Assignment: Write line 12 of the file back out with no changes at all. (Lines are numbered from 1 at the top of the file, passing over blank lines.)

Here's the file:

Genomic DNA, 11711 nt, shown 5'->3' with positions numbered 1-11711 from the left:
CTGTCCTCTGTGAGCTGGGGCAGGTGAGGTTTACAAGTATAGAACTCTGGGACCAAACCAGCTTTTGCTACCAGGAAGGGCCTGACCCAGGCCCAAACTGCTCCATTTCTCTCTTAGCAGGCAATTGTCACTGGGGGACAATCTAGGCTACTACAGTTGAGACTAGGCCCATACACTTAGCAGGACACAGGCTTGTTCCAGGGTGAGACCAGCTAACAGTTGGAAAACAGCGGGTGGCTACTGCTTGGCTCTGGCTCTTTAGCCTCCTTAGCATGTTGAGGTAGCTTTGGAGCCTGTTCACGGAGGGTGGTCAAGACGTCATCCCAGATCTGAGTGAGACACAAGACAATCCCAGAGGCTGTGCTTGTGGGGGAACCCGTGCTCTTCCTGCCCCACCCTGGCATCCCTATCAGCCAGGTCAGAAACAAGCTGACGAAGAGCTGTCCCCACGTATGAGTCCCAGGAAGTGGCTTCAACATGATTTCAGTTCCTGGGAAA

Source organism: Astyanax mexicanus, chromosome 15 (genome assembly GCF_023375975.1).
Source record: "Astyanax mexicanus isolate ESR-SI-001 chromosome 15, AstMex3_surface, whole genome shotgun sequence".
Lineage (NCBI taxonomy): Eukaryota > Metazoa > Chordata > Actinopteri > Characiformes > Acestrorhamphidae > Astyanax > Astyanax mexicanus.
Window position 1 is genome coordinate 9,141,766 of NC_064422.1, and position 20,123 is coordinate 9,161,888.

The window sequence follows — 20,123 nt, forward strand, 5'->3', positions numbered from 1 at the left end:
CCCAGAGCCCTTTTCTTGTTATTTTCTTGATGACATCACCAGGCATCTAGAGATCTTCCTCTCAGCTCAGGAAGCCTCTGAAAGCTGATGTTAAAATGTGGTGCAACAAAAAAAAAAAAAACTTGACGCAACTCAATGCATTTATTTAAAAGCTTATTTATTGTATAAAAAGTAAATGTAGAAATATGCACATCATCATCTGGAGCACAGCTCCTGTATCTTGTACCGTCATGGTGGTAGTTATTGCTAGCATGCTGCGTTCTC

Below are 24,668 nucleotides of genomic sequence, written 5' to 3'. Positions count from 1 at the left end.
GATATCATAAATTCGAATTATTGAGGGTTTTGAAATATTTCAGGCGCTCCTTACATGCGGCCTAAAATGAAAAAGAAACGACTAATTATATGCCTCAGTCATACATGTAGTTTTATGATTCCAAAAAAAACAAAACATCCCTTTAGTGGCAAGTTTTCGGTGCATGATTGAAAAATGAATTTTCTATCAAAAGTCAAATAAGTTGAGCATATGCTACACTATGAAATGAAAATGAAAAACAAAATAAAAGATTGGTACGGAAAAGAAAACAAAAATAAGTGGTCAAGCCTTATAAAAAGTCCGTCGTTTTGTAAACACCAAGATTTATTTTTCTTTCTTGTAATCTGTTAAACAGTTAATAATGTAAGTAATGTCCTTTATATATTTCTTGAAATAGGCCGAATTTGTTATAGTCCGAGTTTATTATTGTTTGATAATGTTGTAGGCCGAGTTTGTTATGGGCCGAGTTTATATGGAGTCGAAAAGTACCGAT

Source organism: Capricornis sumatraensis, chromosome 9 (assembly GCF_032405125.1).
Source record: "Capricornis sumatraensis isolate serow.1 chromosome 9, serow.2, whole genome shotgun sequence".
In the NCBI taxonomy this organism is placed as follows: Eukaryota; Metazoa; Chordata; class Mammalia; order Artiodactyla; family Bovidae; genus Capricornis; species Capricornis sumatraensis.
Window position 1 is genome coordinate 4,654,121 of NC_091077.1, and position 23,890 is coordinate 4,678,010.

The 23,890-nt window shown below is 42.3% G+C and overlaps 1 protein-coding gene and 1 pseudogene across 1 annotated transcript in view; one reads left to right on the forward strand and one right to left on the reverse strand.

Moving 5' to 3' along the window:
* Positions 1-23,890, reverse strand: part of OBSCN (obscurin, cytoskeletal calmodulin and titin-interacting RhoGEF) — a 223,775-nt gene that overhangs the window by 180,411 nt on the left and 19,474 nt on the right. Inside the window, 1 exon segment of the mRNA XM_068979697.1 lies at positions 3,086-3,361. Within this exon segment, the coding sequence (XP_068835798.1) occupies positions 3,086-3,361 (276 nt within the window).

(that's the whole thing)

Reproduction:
Source record: "Capricornis sumatraensis isolate serow.1 chromosome 9, serow.2, whole genome shotgun sequence".